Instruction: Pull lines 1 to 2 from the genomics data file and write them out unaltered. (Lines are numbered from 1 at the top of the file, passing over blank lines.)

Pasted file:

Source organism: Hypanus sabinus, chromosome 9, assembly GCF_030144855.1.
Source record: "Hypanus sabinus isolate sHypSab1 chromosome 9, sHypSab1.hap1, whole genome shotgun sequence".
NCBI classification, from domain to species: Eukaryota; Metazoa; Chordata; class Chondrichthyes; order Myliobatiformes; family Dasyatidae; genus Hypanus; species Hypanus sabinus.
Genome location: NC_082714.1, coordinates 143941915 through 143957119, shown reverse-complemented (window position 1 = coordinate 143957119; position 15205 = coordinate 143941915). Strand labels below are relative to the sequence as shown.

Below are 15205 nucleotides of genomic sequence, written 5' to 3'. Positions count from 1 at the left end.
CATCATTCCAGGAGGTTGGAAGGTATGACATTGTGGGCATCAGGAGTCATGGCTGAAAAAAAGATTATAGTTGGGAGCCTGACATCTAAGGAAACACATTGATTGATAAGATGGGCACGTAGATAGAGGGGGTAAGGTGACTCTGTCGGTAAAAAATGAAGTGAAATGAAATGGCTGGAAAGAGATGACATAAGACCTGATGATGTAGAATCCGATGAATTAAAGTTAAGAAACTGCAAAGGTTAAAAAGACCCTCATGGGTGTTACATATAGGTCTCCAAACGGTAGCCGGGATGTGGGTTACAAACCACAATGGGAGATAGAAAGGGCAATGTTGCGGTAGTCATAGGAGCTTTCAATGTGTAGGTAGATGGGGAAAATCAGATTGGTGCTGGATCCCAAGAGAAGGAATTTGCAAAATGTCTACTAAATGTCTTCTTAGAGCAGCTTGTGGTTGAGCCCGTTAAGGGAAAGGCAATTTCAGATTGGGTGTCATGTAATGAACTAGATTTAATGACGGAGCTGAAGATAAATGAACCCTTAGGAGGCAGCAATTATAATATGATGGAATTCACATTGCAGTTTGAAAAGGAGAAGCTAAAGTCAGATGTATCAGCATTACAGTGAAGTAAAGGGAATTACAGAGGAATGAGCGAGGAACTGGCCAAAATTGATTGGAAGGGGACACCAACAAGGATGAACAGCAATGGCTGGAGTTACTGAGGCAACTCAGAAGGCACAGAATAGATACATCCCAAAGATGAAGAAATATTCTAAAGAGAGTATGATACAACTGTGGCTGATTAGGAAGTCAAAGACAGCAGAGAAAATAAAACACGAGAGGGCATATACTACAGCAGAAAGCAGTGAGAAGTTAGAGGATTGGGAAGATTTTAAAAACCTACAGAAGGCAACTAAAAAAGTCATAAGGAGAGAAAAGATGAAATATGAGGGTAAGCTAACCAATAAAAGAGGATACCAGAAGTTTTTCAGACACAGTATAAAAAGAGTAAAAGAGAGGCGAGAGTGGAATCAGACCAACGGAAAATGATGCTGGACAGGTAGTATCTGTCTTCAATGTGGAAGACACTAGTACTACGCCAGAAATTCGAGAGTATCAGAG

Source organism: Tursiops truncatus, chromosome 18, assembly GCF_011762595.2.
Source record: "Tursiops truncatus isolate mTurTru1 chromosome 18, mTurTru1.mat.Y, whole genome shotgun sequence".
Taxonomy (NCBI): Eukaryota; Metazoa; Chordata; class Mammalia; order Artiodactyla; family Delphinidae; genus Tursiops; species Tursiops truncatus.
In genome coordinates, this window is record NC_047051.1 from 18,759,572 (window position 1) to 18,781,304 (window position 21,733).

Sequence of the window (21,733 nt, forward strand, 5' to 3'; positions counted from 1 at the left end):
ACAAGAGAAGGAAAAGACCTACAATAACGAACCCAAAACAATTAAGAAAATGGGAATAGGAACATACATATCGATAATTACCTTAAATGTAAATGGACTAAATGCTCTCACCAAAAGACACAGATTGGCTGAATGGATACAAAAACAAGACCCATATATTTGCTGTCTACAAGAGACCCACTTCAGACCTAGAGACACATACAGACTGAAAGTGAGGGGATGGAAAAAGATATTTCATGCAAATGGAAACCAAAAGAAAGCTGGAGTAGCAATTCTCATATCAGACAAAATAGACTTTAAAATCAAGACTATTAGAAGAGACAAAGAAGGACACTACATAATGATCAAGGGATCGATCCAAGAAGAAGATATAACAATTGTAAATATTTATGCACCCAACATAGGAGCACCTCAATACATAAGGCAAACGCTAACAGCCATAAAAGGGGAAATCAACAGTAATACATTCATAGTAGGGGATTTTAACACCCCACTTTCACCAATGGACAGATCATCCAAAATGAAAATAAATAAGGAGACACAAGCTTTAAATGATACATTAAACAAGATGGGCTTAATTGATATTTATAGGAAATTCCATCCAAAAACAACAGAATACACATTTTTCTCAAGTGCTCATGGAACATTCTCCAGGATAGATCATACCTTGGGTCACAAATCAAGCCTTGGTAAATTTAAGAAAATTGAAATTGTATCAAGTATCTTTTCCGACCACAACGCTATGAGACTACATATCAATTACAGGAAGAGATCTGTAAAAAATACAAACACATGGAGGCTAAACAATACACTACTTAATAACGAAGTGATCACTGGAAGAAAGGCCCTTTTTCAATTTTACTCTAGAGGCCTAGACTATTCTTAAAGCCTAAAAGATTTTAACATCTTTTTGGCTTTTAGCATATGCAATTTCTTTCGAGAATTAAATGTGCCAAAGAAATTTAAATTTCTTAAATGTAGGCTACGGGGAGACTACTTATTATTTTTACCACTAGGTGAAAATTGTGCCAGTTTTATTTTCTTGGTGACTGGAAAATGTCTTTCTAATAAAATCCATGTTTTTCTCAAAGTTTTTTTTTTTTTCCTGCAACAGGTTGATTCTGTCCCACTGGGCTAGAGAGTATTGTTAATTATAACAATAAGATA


Source organism: Hypanus sabinus, chromosome 9, assembly GCF_030144855.1.
Source record: "Hypanus sabinus isolate sHypSab1 chromosome 9, sHypSab1.hap1, whole genome shotgun sequence".